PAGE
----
Combined contribution above 7.5 lakh in PF, NPS and superannuation fund would be taxed from 1 April.

The Budget has been a shock for high salary earners. On the chopping board is a critical tax benefit. If the employers combined contribution to the Provident Fund, National Pension System and superannuation fund exceeds Rs.7.5 lakh a year, the excess contribution would be taxed from 1 April 2021. Earlier, there was no such ceiling.

Till now, individuals with high basic salary could have the employer contribute up to 22% of the basic towards PF and NPS (12% and 10%) and up to Rs.1.5lakh to a superannuation fund and avail tax exemption on the entire amount. Any contribution to an approved superannuation fund by the employer over Rs.1.5lakh was treated as perks in the hands of the employee. Now even the interest and dividend earned on the excess contribution during the previous year will become taxable.

The proposal will increase the tax liability of high earners. For instance, for an individual with monthly basic of Rs.3lakh, the mandatory 12% PF contribution will come to Rs.4.32lakh for the year. if he has also opted for employer contribution to NPS, 10% of basic totalling Rs.3.6lakh will be deployed in NPS. His aggregate contribution will be deployed in NPS. His aggregate contribution will come to Rs.7.92lakh. Under the proposed law, Rs.42,000 will be taxable. For those earning in excess of Rs.1 crore a year, this is an added burden as they already pay much higher effective tax. Their excess contribution will also be taxed at this rate.

How ceiling on tax exempt contribution will impact the wealthy

The ceiling has been introduced as the government feels it gives undue benefit to individuals earning a high salary. Such people design their pay package in a manner that allows for large chunk of the salary to be directed to these avenues. Since this contribution is not taxed at any level, a sizeable portion of the salary is kept out of the tax net. “This portion of the salary does not suffer taxation at any point, as EEE regime is followed. Not having a combined upper cap is not desirable,” the Budget says.

Financial planners say high salary earners have no recourse to reduce tax liability. There are no alternative that can be considered to replace contributions beyond Rs.7.5lakh. The changes are a double whammy for individuals in high tax slabs, says Prableen Bajpal, Founder and Manging Partner, FinFix Research and Analytics. “On one hand, options to rejig the salary structure will be limited, while on the other, there is additional work to be done to meticulously check which tax system an individual should opt for.”

However, planners says even if tax saving at entry level becomes difficult, salary income should be diverted to avenues that can fetch high, tax-efficient returns.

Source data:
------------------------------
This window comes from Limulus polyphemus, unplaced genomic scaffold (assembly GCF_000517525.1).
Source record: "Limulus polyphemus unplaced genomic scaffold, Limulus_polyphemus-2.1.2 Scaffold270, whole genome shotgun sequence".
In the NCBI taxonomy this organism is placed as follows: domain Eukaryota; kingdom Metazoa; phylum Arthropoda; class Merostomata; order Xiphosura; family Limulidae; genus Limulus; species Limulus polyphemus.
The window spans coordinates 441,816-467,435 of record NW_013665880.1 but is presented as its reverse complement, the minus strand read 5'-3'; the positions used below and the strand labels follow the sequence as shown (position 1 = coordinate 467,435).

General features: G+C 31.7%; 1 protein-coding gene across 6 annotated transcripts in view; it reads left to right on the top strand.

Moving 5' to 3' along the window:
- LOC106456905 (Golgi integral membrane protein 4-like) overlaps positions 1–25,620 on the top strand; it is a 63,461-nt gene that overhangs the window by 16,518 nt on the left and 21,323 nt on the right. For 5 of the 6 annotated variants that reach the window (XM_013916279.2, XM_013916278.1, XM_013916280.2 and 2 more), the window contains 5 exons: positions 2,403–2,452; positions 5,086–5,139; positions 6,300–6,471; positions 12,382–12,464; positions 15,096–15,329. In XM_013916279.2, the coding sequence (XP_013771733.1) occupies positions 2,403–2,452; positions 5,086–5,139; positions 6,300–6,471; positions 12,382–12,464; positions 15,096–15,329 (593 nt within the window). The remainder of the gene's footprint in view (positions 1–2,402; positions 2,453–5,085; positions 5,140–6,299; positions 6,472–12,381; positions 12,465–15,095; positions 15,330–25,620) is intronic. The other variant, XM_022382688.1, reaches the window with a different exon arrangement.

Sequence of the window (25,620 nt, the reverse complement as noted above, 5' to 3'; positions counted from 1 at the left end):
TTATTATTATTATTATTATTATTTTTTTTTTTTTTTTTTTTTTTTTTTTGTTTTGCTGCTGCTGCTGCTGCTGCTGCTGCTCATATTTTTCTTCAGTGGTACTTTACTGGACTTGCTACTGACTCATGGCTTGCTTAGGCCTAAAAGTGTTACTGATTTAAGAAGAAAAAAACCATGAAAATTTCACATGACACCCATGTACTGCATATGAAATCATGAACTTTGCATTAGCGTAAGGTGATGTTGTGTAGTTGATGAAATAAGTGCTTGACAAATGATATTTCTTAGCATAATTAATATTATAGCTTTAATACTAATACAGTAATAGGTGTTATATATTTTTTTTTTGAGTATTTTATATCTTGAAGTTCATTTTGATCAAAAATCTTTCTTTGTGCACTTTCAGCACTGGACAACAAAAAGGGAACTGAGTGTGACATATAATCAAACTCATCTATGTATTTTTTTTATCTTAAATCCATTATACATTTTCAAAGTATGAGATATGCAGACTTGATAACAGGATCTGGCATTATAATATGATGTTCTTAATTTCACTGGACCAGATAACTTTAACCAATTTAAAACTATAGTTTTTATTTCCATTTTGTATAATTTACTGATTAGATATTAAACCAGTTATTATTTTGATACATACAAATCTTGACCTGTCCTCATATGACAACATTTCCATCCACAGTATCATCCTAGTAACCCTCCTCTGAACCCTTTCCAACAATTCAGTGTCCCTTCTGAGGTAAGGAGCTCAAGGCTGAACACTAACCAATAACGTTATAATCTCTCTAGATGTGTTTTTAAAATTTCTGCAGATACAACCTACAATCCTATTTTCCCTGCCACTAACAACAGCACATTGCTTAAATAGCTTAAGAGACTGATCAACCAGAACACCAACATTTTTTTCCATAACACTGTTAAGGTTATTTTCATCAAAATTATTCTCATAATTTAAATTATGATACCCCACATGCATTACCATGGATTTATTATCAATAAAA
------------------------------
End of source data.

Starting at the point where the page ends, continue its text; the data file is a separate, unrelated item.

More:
One of the tweaks is contributing to the Voluntary Provident Fund. The VPF is an extension of the EPF and allows individuals to contribute beyond the 12% threshold. It fetches the same rate of return (8.65% at present) and enjoys EEE status for taxation. Individuals can contributing up to 100% of the basic towards VPF. Those with high salary can ask their employers to replace other contributions (apart from PF) with VPF. This can be a very effective tool to enhance retirement corpus, given the safety of assured return and tax-free status. Says Archit Gupta, Founder and CEO, cleartax, “High income earners must add to the PF themselves through VPF. There is no upper cap, so one can contribute to the extent of basic salary plus DA. “Although it won’t help in reducing taxable salary at entry point (as deduction clubbed u/s 80C), it should be considered as there is no limit on contribution and the funds grow at the same rate as EPF, with proceeds as tax-free on maturity, points out Bajpal.

However, VPF comes with withdrawl restrictions. Full withdrawl is permitted only at the time of retirement. Also, do not ignore goals and asset allocations while increasing contributions. VPF is useful for those nearing retirement and who seek safety by increasing their debt portion.

Those keen on maintaining the NPS contribution for its higher equity exposure should consider own contribution, beyond what is contributed by the employer. There is no upper limit to contribution in NPS if its your own money. “it would be good to self-contribute in NPS even though maximum deduction is only to the extent of Rs.2 lakh through 80C and 80CCD(2). “Suggests Gupta. Under the ‘active choice’ mode of NPS, Subscribers can maintain higher equity exposure (maximum 75%) until age 50 which moderates gradually thereafter.

This article first appeared in The Economic Times Wealth. Reproduced here for our readers.

Leave a Reply

Your email address will not be published. Required fields are marked *